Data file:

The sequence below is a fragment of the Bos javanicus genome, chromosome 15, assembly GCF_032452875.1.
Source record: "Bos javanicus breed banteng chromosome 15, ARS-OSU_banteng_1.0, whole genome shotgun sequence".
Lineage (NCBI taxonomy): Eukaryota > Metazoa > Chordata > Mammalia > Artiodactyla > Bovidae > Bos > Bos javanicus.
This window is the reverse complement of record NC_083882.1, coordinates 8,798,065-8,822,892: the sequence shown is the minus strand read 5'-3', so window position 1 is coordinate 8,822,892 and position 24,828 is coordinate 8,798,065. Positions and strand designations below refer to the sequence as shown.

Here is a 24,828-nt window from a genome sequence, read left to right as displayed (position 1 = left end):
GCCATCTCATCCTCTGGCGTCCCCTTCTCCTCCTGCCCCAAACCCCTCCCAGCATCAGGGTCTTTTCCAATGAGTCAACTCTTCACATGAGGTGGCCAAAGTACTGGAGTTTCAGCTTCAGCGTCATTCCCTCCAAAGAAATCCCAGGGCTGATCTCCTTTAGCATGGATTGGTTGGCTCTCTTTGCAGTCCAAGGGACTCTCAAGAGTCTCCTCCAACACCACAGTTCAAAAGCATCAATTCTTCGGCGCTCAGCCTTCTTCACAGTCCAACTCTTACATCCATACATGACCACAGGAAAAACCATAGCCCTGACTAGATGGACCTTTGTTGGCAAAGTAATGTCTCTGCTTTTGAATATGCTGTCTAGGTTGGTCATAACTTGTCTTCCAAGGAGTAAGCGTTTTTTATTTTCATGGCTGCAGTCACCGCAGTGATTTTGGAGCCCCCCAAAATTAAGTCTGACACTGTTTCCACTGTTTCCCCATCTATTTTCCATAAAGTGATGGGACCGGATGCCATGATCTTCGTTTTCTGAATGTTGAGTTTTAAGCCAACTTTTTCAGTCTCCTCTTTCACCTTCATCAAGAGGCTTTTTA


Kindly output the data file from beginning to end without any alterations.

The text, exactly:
The sequence below is a fragment of the Bos javanicus genome, chromosome 15, assembly GCF_032452875.1.
Source record: "Bos javanicus breed banteng chromosome 15, ARS-OSU_banteng_1.0, whole genome shotgun sequence".
Lineage (NCBI taxonomy): Eukaryota > Metazoa > Chordata > Mammalia > Artiodactyla > Bovidae > Bos > Bos javanicus.
This window is the reverse complement of record NC_083882.1, coordinates 8,798,065-8,822,892: the sequence shown is the minus strand read 5'-3', so window position 1 is coordinate 8,822,892 and position 24,828 is coordinate 8,798,065. Positions and strand designations below refer to the sequence as shown.

Here is a 24,828-nt window from a genome sequence, read left to right as displayed (position 1 = left end):
GCCATCTCATCCTCTGGCGTCCCCTTCTCCTCCTGCCCCAAACCCCTCCCAGCATCAGGGTCTTTTCCAATGAGTCAACTCTTCACATGAGGTGGCCAAAGTACTGGAGTTTCAGCTTCAGCGTCATTCCCTCCAAAGAAATCCCAGGGCTGATCTCCTTTAGCATGGATTGGTTGGCTCTCTTTGCAGTCCAAGGGACTCTCAAGAGTCTCCTCCAACACCACAGTTCAAAAGCATCAATTCTTCGGCGCTCAGCCTTCTTCACAGTCCAACTCTTACATCCATACATGACCACAGGAAAAACCATAGCCCTGACTAGATGGACCTTTGTTGGCAAAGTAATGTCTCTGCTTTTGAATATGCTGTCTAGGTTGGTCATAACTTGTCTTCCAAGGAGTAAGCGTTTTTTATTTTCATGGCTGCAGTCACCGCAGTGATTTTGGAGCCCCCCAAAATTAAGTCTGACACTGTTTCCACTGTTTCCCCATCTATTTTCCATAAAGTGATGGGACCGGATGCCATGATCTTCGTTTTCTGAATGTTGAGTTTTAAGCCAACTTTTTCAGTCTCCTCTTTCACCTTCATCAAGAGGCTTTTTA